The line between your personal life and your business can be blurry. This is especially true for business owners who go through a divorce.
Community property in California
California is a community property state when it comes to property division in a divorce. This means that both spouses have an equal ownership interest in any property that was obtained during the course of the marriage and any property that appreciated in value during the course of the marriage. All of this community property will become part of the divisible estate in the event of a divorce, meaning that if appropriate precautions are not taken your ownership interest in your business could be at stake.
Prenups and postnups to protect your business
One way to protect your business from the get-go is to execute a prenuptial agreement prior to marrying. In a prenup you can designate your business and any future earnings as separate property that you will keep in the event of a divorce. It is essential that you are represented by an attorney when executing a prenup, to ensure you understand your rights and the resulting document is legally sound.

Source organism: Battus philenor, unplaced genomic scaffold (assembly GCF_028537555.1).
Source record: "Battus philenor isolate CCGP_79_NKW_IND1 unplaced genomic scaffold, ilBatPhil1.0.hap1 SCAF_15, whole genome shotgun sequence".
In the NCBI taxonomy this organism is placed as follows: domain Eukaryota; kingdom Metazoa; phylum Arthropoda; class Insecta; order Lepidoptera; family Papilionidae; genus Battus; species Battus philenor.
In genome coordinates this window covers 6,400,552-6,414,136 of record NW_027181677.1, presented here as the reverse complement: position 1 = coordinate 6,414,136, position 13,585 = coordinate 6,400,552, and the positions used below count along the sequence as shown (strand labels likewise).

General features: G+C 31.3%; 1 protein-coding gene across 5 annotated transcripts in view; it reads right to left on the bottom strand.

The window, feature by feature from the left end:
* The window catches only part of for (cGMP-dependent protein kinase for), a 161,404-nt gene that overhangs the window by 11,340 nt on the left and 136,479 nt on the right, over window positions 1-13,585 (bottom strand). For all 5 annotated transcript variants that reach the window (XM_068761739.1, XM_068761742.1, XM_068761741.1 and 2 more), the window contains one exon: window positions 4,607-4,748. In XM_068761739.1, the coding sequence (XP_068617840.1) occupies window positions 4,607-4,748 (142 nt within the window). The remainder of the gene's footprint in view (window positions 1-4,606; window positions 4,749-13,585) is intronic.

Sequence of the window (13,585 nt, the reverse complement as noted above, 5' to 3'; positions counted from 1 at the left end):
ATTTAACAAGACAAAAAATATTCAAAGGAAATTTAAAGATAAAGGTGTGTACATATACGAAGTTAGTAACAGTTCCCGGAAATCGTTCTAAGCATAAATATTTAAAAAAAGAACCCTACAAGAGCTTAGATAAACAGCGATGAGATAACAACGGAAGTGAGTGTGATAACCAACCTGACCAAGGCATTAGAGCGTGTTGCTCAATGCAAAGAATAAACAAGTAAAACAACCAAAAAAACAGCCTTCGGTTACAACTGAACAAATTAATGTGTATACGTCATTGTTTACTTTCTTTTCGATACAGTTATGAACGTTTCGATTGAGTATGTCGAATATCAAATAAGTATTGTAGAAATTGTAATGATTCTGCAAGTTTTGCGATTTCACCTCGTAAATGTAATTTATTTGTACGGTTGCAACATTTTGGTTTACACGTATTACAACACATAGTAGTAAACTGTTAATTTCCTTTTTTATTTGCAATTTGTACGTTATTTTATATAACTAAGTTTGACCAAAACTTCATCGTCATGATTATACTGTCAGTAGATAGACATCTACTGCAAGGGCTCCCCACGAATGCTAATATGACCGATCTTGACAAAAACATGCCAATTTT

A postnuptial agreement is essentially the same as a prenup, but it is executed after you marry. Postnups, like prenups, are effective only if they are in writing, executed voluntarily, there is a full disclosure of assets, and the terms are not unconscionable.
Other ways to protect your business
Prenups and postnups are good ways to protect your interest in your business from the property division phase of your divorce. Partnership agreements, shareholder agreements and/or operating agreements can also be drafted to include prohibition of transfers without the approval of other partners or to include buy-sell agreements. These are also ways to protect your business should you divorce.
Ultimately, it is best to be proactive. Work with your fiancé or spouse to draft a prenup or postnup. Work with your business partners or shareholders to draft arrangements for how business interests will be handled in a divorce. Doing so can help ensure your business that you work so hard for will not wind up in the hands of your ex.